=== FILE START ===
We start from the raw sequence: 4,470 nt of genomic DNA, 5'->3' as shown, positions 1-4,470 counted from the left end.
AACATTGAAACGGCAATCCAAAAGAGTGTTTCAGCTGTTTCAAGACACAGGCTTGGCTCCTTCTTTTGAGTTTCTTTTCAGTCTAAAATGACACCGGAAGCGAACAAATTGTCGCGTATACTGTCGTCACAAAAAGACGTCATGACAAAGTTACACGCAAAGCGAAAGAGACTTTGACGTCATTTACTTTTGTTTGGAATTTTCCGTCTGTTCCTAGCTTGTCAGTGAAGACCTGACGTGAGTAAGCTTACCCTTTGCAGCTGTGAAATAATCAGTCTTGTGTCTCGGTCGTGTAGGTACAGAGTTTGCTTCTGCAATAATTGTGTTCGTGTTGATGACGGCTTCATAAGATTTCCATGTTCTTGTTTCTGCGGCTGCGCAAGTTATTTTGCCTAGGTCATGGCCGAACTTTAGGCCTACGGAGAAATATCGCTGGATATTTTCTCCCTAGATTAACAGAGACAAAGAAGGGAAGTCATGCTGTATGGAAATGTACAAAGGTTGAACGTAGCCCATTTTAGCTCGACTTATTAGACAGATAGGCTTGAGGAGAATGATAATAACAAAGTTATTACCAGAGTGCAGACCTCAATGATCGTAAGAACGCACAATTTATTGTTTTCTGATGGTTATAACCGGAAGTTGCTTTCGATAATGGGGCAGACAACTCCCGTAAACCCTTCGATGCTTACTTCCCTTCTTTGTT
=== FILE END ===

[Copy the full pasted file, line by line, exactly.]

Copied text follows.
We start from the raw sequence: 4,470 nt of genomic DNA, 5'->3' as shown, positions 1-4,470 counted from the left end.
AACATTGAAACGGCAATCCAAAAGAGTGTTTCAGCTGTTTCAAGACACAGGCTTGGCTCCTTCTTTTGAGTTTCTTTTCAGTCTAAAATGACACCGGAAGCGAACAAATTGTCGCGTATACTGTCGTCACAAAAAGACGTCATGACAAAGTTACACGCAAAGCGAAAGAGACTTTGACGTCATTTACTTTTGTTTGGAATTTTCCGTCTGTTCCTAGCTTGTCAGTGAAGACCTGACGTGAGTAAGCTTACCCTTTGCAGCTGTGAAATAATCAGTCTTGTGTCTCGGTCGTGTAGGTACAGAGTTTGCTTCTGCAATAATTGTGTTCGTGTTGATGACGGCTTCATAAGATTTCCATGTTCTTGTTTCTGCGGCTGCGCAAGTTATTTTGCCTAGGTCATGGCCGAACTTTAGGCCTACGGAGAAATATCGCTGGATATTTTCTCCCTAGATTAACAGAGACAAAGAAGGGAAGTCATGCTGTATGGAAATGTACAAAGGTTGAACGTAGCCCATTTTAGCTCGACTTATTAGACAGATAGGCTTGAGGAGAATGATAATAACAAAGTTATTACCAGAGTGCAGACCTCAATGATCGTAAGAACGCACAATTTATTGTTTTCTGATGGTTATAACCGGAAGTTGCTTTCGATAATGGGGCAGACAACTCCCGTAAACCCTTCGATGCTTACTTCCCTTCTTTGTT